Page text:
Luke Bryan’s “What Makes You Country” is a perfect example of a “stadium country” album

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Courtesy of: https://www.youtube.com/watch?v=3yyZ0UOZgcQ

On Dec. 8, country super-star, Luke Bryan, released his first album of 2017 titled, “What Makes You Country.” The album follows the release of “Light It Up,” which has been the lead single of the long-awaited album and a radio hit all summer long.

The album, which contains 15 tracks, has a variety of song choices relating to love, drinking, and growing up in the country. This is fitting considering the title of album discusses what true country is.

The tracks “Drinking Again” and “Hungover In A Hotel Room” bring up the topic of alcohol as do his oldies from 2009, “Rain Is a Good Thing” and “Drinkin’ Beer and Wastin’ Bullets.” Other tracks on his new album suggest the always popular talk of love in country music such as, “Light It Up” and “Bad Lovers.”

The most impactful track on the record, “Most People Are Good,” hits home the first time you hear it. Relating to our world right now, Bryan expresses how there are actually good people in the world and how not everything has to be centered around negativity. This track is similar to Tim McGraw’s hit, “Humble and Kind.”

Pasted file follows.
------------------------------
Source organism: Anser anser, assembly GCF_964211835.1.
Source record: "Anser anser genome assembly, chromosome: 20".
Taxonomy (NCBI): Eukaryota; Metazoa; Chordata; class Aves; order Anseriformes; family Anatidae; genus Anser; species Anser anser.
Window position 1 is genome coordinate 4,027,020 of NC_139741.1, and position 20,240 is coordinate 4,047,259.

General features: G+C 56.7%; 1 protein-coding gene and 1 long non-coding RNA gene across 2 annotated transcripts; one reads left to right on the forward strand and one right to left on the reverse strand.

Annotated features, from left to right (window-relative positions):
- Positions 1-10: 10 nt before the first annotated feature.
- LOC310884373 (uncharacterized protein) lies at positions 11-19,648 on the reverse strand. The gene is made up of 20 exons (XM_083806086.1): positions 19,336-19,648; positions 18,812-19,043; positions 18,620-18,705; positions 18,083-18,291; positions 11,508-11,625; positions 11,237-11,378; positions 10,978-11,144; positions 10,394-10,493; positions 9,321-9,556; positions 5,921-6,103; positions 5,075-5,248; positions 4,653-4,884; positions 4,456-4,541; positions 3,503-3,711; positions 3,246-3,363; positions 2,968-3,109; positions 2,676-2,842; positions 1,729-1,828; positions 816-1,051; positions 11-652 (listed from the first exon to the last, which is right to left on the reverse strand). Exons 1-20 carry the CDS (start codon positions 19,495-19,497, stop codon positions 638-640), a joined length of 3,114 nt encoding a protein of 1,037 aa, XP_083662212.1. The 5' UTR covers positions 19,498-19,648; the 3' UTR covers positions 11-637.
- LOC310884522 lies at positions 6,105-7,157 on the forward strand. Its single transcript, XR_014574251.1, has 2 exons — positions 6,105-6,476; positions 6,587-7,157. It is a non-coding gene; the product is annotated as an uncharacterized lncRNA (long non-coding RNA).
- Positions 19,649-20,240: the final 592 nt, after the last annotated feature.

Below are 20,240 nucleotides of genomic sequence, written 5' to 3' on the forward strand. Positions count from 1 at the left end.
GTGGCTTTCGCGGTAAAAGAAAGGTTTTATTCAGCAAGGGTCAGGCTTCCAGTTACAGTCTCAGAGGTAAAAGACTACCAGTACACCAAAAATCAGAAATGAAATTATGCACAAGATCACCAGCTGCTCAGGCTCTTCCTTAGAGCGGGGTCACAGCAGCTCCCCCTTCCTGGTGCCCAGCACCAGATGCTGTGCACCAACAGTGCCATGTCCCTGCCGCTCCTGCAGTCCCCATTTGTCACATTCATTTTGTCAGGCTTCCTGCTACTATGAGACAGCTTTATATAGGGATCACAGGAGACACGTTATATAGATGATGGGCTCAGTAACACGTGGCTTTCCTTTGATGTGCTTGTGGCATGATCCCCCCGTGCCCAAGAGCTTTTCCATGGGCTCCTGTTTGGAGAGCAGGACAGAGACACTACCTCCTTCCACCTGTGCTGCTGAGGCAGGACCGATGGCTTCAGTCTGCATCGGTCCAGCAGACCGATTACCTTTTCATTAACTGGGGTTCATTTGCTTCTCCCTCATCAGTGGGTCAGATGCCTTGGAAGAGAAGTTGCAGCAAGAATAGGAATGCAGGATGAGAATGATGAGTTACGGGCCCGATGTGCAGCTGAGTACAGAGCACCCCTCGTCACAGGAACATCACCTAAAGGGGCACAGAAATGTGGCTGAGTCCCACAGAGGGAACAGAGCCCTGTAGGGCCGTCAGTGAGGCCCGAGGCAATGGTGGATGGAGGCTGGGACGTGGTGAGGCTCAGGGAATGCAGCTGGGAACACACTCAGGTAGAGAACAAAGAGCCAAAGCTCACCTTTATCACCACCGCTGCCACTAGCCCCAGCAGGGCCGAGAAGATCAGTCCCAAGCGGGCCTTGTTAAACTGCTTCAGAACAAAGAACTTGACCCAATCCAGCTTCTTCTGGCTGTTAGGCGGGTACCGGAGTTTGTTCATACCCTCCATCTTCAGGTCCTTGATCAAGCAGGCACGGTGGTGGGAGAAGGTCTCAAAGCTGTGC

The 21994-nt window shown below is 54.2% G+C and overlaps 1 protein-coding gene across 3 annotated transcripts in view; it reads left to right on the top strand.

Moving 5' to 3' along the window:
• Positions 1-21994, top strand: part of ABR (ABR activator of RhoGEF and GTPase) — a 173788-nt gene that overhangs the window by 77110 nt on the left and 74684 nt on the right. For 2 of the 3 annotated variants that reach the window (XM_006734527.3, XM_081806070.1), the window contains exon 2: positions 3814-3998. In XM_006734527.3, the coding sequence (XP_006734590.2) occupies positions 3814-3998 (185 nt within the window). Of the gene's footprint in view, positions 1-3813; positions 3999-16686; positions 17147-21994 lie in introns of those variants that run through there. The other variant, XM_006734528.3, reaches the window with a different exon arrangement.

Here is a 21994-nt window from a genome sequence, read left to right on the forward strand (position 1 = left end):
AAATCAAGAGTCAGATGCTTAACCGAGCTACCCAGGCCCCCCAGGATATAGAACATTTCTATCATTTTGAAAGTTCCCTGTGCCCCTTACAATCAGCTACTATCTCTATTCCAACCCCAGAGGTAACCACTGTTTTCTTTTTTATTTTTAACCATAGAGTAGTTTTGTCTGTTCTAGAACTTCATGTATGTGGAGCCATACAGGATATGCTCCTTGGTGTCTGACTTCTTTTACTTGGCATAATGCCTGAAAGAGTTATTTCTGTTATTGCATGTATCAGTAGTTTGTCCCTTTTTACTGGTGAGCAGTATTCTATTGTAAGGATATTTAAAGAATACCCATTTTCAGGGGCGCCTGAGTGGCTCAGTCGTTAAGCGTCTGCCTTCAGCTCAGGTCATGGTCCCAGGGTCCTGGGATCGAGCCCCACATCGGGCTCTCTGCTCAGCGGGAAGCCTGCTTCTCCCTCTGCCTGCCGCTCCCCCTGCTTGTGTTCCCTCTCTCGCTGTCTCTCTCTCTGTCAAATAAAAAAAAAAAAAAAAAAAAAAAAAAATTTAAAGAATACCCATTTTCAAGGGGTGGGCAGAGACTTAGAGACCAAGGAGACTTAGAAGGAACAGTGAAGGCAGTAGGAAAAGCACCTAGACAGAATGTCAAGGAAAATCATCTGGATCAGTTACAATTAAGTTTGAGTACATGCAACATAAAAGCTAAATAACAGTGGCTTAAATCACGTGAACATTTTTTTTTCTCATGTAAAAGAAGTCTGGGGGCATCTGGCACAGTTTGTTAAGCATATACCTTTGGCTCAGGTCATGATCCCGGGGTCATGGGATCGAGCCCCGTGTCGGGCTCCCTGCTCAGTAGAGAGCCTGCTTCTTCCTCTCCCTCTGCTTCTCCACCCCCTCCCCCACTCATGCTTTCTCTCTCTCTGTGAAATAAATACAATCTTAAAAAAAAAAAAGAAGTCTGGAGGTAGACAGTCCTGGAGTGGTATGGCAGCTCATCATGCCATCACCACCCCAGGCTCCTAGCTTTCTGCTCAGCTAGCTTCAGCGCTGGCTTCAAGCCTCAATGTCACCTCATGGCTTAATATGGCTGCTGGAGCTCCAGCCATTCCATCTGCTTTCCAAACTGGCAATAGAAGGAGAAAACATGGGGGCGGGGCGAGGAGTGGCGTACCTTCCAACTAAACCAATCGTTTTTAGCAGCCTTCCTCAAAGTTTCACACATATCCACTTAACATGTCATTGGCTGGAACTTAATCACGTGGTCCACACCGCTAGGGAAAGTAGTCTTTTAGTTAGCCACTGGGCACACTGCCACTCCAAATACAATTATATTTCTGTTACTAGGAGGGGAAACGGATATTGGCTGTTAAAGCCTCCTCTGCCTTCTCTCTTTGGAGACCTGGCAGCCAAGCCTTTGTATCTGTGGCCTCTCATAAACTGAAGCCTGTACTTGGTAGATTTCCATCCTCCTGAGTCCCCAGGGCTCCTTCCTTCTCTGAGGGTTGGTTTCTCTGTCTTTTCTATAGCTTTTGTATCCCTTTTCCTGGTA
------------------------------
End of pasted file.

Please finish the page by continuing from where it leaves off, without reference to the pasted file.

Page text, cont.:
His previous album, “Kill the Lights,” was one of his more successful releases, selling 345,000 copies in the first week of its release last August, so topping the past record will be difficult for Bryan.

Throughout the years, country music has changed immensely. The difference between classic country singles and the new “stadium country” sound can easily be heard. While Bryan’s sound has remained consistent since his early days, the types of songs that he writes and records has changed up quite a bit.

Bryan carries the same sound throughout all of his albums, that twang in his voice is able to be heard whether he is singing a love song or a dirt road anthem.

However, “What Makes You Country” includes that “stadium country” vibe, which I personally do not prefer. If you want more of a deep-country sound, check out his first few albums, “Doin’ My Thing” and “Tailgates and Tanlines.”

Being an avid country music listener, it is hard not to compare this album to past work. However, this is not his best work. Overall, I recommend listening to any of Bryan’s other albums before listening to this one. The others will not disappoint, but this one missed the mark by quite a bit.

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